Just when it seemed like things couldn’t get any worse for Jason Bay in New York, he’s gone 0-for-20 without an RBI in six games this month. Hitless in 23 at-bats overall, he’s now down to .207/.307/.279 in 140 at-bats for the season.
Because Bay missed the first three weeks of the season with a strained oblique, he’s a little shy of qualifying for the batting title at the moment. However, if he did, he’d rank 164th of 171 players in average and 167th in slugging ahead of only Alcides Escobar, Chone Figgins, Miguel Tejada and Daric Barton.
The slump now likely qualifies as the worst of his career. He had a lousy second half of 2007 for the Pirates and finished that year at .247/.327/.418. Still, he hit 21 homers. In 2009, he had a terrible month and a half with the Red Sox, hitting .185 with three homers in a span of 124 at-bats. But this one has outlasted that one.
The Mets would appear to have little choice other than to stick with him and hope for the best. Bay is owed another $35 million after this year and has a full no-trade clause. With the suspicion being that he’s never truly recovered from last season’s concussion, it’s hard to imagine any team taking on a substantial portion of that salary.
There’s also no obvious bad contract to try and pair him with. Maybe Figgins in Seattle, but Figgins is guaranteed a relatively paltry $17 million after this year. A healthy Bay would look like a great fit as a right-handed hitter to stick in between Joey Votto and Jay Bruce in Cincinnati, but it’s hard to imagine the Reds having interest with things as is.
The Mets will either have to keep playing Bay or make up an injury for him so that they can send him on a rehab assignment for a week or two. Tonight, though, it’s Jason Pridie in left field and Bay on the bench.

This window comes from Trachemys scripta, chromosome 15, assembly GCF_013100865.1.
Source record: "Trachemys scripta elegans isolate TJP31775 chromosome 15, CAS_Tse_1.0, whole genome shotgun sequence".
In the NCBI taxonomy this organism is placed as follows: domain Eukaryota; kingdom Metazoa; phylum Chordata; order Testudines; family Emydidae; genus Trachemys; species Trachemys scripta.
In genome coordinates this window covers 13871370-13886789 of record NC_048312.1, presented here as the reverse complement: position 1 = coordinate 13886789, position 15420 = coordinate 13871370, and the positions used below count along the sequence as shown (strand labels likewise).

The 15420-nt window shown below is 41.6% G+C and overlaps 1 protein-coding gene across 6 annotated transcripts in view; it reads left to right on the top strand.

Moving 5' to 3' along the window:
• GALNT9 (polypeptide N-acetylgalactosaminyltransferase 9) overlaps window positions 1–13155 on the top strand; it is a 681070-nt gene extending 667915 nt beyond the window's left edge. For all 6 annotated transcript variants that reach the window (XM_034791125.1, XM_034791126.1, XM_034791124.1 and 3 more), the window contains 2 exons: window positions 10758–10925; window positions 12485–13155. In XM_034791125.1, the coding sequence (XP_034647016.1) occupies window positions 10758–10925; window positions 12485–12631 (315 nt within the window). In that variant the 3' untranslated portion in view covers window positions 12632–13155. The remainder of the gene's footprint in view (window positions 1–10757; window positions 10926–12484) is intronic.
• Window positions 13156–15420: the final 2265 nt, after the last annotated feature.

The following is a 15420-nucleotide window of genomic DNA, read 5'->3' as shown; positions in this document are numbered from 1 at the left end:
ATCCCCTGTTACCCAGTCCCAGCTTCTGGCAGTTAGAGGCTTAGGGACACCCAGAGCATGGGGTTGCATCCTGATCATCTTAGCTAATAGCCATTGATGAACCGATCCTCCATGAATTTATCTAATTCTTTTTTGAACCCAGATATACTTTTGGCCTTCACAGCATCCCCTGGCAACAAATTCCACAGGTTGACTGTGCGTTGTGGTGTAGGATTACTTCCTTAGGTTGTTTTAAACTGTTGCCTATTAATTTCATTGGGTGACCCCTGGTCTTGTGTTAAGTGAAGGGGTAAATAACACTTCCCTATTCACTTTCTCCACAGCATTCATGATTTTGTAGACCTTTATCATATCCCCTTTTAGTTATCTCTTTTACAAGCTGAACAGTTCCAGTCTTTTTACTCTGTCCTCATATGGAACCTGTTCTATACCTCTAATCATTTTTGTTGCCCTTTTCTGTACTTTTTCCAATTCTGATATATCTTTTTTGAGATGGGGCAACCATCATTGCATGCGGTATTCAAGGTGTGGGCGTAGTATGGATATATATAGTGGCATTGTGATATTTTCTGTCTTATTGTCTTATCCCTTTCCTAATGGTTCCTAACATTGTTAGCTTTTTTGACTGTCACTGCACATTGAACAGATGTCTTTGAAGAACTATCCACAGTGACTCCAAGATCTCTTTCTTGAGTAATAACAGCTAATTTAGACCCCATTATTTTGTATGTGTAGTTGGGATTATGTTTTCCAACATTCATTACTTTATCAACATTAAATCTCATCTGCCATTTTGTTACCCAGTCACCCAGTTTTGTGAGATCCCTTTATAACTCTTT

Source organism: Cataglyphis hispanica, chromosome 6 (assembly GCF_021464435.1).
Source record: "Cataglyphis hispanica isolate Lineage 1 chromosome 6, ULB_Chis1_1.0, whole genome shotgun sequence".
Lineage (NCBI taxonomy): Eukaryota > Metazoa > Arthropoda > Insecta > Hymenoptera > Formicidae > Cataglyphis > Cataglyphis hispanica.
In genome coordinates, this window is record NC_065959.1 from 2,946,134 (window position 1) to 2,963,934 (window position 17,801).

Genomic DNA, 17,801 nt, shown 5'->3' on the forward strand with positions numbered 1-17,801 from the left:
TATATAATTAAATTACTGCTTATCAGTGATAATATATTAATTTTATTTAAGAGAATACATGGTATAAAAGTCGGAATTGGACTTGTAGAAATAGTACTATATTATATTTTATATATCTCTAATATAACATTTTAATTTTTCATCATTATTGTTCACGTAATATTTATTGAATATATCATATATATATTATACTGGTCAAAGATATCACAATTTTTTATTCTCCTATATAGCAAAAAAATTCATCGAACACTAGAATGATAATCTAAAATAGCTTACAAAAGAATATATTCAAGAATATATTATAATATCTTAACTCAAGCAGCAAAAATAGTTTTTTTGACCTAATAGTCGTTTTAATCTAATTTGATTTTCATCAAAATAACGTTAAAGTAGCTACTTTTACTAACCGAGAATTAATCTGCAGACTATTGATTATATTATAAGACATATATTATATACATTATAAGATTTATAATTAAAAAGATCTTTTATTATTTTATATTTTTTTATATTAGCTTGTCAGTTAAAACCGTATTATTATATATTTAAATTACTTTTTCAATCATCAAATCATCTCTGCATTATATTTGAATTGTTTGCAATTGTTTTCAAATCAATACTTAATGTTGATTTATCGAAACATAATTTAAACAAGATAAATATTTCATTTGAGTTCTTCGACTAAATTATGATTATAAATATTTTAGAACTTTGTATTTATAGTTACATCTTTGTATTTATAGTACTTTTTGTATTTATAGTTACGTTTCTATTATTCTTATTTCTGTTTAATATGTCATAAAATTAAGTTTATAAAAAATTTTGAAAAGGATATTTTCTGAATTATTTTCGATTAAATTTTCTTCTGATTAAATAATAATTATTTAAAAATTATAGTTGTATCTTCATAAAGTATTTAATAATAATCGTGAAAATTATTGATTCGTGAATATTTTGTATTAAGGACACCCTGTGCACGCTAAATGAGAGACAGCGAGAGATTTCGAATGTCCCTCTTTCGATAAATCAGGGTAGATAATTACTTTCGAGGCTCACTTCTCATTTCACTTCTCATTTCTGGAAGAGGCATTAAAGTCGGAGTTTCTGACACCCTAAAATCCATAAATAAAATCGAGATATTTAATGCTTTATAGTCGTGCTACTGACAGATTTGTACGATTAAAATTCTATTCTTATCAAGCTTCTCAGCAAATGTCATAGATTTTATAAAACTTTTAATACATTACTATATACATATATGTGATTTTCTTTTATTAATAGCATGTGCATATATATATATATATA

The Marlins are intent on adding one of the three best relievers available on the free agent market, Jon Heyman of FanRag Sports reports. Those three, of course, are Aroldis Chapman, Kenley Jansen, and Mark Melancon.
As Ashley noted earlier, Melancon is reportedly fielding multiple four-year offers in excess of $60 million. The price tags for Chapman and Jansen are likely to match or exceed that. The Marlins haven’t typically been eager to whip out the checkbook for free agents but with the bullpen being the name of the game in baseball these days, GM Michael Hill may feel the need to match his rivals.
The Nationals, Giants, Yankees, Cubs, and Dodgers are the teams most often linked to the “big-three” group of relievers, so it won’t be easy for the Marlins.
A.J. Ramos handled the closer’s role for the Marlins this past season and did an admirable job, saving 40 games with a 2.81 ERA and a 73/35 K/BB ratio in 64 innings. There’s no doubt, though, that Chapman, Jansen, or Melancon would represent a significant upgrade in the ninth inning.
C. Trent Rosecrans of the Cincinnati Enquirer reports that Reds manager Bryan Price is likely going to use a trio of pitchers in the closer’s role: Raisel Iglesias, Tony Cingrani, and Michael Lorenzen. At RedsFest on Saturday, Price said:
I’d say right now that we have a series of guys that I’m comfortable with in the ninth inning and that would include (Raisel) Iglesias, (Tony) Cingrani and (Michael Lorenzen). Should we stay with this format – which I intend to do – all three of those guys and maybe more could have opportunities in save situations. At this point in time, there’s no defined closer. There are multiple options and I’d like to stick with the philosophy that we’re going to have our multi-inning guys, so we’re going to need multi-closers.
This seems to be part of the new bullpen zeitgeist in which managers are shying away from strictly-defined roles for their relievers. Indians manager Terry Francona’s postseason success using Andrew Miller likely had some degree of influence on Price’s willingness to go with a three-headed giant.
Iglesias started the 2016 season in the Reds’ rotation but missed two months with an injury, then moved to the bullpen in late June. Price put him in the closer’s role down the stretch in September. The right-hander overall finished the season with a 2.53 ERA and an 83/26 K/BB ratio in 78 1/3 innings.
Cingrani battled control issues in his 63 innings of work this past season, finishing with a 4.14 ERA and a 49/37 K/BB ratio. He’s left-handed, though, and gives Price some matchup flexibility in the late innings.
Lorenzen impressed in his first full season as a reliever, ending the year with a 2.88 ERA and a 48/13 K/BB ratio in 50 innings. The right-hander uses a fastball that sits around 96 MPH on average along with a cutter and slider.